Toyota has announced that all of its cars will be available with either an electric, hybrid or fuel cell drivetrain in seven years as part of a major stepping stone to achieve its Environmental Challenge 2050 announcement made two years ago.
The challenge set by the Japanese maker to itself will see its own new car global emissions reduced by 90 per cent compared to 2010 levels and requires a significant number of cars sold to be electrified.
It now aims on selling more than 5.5 million electrified cars by 2030 with at least one million of those vehicles being emissions free. The plan will see a rollout of electric-based powertrains into every model in its line-up by 2025. If successful, over 50 per cent of Toyota and Lexus new car sales will be electrified models.
Drawing a line in the sand, the company announced no new models would be developed without an electrified drivetrain, leading to the inevitable introduction of electrified drivetrains in vehicles such as the Landcruiser, Hilux and sports cars. But Australia isn’t high on the list of countries to get the new models first.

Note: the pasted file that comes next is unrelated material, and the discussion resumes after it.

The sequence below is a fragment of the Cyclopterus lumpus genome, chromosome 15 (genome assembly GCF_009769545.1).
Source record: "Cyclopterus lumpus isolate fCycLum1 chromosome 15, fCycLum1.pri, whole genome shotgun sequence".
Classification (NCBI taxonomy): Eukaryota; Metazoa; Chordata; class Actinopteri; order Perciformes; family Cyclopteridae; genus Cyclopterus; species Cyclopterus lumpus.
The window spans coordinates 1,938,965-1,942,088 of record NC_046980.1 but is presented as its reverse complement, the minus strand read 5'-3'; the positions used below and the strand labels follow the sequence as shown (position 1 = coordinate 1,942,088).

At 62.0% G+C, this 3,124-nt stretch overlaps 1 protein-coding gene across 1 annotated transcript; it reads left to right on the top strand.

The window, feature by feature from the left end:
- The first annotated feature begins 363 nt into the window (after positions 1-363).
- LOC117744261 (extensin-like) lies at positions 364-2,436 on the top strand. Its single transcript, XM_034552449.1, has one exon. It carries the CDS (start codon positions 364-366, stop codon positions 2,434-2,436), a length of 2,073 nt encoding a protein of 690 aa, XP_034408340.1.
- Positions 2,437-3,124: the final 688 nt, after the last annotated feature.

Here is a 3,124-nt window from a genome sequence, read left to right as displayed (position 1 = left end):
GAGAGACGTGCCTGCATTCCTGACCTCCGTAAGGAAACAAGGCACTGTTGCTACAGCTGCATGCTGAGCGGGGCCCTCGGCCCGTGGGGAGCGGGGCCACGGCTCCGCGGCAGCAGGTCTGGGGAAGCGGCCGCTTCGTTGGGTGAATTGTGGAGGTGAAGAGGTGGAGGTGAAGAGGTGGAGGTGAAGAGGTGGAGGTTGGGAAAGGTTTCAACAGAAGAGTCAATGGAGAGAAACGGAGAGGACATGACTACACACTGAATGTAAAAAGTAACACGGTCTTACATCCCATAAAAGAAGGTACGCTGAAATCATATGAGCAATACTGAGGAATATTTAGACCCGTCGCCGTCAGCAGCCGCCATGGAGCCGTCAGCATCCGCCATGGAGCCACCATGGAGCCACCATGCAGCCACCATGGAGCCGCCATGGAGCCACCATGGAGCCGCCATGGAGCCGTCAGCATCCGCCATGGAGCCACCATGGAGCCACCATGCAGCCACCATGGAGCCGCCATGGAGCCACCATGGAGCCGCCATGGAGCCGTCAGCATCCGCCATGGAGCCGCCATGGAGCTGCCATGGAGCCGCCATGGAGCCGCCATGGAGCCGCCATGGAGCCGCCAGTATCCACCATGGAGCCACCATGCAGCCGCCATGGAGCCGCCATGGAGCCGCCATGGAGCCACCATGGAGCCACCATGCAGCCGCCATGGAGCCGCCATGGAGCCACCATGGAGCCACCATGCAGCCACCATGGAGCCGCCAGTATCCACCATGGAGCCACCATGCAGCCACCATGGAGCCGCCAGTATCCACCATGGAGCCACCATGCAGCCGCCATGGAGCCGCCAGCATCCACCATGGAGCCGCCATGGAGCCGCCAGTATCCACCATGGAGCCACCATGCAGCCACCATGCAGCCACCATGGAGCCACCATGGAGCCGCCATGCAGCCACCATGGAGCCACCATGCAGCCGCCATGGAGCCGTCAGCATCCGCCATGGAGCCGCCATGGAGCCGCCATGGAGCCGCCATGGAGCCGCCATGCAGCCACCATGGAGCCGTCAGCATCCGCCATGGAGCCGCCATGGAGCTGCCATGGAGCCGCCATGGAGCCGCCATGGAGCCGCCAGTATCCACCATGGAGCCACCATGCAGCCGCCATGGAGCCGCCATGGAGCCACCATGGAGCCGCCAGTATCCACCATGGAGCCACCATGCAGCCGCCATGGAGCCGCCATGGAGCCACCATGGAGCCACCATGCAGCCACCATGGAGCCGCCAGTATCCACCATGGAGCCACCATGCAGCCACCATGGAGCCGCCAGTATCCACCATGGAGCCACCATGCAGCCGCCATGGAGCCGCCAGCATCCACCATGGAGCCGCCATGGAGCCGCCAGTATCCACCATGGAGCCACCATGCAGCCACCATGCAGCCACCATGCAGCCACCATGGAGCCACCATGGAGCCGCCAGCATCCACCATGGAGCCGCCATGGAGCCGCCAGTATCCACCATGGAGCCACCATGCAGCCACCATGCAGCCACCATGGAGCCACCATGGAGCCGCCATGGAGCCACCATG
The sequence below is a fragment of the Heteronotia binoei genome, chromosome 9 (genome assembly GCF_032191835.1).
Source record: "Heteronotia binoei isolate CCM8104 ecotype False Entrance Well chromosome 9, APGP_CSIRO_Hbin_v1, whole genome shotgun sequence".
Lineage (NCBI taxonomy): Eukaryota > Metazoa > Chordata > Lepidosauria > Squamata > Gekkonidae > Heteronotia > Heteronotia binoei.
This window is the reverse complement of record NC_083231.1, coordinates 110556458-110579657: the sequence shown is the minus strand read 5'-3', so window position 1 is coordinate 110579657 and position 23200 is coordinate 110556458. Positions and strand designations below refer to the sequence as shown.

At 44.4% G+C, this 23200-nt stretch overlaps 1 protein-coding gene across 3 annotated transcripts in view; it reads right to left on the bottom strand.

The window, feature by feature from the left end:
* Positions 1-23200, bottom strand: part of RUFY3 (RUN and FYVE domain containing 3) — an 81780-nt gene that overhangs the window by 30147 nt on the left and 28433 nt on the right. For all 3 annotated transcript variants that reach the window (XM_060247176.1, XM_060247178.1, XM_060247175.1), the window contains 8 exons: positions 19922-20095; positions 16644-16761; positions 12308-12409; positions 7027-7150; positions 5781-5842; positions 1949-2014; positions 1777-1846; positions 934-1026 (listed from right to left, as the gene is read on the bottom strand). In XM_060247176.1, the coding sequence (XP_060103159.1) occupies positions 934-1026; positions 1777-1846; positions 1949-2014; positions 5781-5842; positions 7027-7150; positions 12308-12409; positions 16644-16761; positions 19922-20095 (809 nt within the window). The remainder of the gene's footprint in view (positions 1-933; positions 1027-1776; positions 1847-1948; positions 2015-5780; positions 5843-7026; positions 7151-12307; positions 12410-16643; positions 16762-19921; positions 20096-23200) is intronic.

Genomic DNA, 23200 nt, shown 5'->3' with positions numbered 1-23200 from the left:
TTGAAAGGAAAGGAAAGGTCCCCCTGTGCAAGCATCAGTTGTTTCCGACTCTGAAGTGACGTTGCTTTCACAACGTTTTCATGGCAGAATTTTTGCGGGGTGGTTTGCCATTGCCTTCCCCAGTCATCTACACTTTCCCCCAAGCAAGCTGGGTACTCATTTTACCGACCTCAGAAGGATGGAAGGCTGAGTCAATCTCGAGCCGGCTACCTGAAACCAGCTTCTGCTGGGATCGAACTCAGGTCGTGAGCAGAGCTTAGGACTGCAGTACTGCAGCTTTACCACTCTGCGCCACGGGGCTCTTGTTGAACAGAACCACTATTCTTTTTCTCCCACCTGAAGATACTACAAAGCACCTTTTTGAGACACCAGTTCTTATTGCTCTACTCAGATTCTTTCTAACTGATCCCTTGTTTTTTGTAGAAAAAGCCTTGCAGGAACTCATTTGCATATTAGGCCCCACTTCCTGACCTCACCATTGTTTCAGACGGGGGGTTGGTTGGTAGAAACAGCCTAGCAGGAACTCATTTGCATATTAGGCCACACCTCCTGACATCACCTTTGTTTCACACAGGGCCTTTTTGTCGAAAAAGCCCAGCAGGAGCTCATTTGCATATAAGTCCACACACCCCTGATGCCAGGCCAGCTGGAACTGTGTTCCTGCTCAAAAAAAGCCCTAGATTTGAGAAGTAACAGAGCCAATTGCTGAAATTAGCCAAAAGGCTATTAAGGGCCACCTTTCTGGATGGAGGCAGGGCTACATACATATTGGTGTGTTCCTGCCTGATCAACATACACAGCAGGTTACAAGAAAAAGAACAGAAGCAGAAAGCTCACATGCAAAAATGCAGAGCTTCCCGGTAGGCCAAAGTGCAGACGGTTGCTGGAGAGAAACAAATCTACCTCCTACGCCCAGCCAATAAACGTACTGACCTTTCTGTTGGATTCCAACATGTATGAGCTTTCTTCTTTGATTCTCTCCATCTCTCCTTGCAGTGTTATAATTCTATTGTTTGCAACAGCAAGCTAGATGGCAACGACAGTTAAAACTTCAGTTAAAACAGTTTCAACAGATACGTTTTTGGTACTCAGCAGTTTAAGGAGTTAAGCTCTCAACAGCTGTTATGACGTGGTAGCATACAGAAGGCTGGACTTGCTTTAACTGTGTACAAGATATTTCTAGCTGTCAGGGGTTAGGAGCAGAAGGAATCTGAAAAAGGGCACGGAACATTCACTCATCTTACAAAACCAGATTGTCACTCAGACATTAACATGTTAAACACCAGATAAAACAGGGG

“Toyota will make available more than 10 battery electric models worldwide by the early 2020s, starting in China, before entering other markets. The gradual introduction to Japan, India, U.S. and Europe is expected,” Toyota said in its announcement.
Underpinning future sports cars will likely be a new electric hybrid electric drivetrain that Toyota says it is developing alongside Mazda to be more powerful and simpler, along with expanding its plug-in hybrid range. A new battery system that is lighter and more compact will be easier to introduce.
There will also be a significant investment in development of fully-electric and fuel cell cars powered by alternative energies such as hydrogen, and more than 10 battery-electric models will be available by 2020.
New technology inside future EVs will include Toyota’s next-generation solid-state batteries that reduce weight and size while increasing storage capacity. The brand is also working with Japanese tech-giant Panasonic to develop prismatic batteries that can be as thin as a book and placed inside cars to provide a better weight distribution among other advantages.
Finally, Toyota says it will focus on development of a social infrastructure to help increase the adoption of electric automotive technology and provide facilities to recycle and reuse the looming glut of old car batteries.
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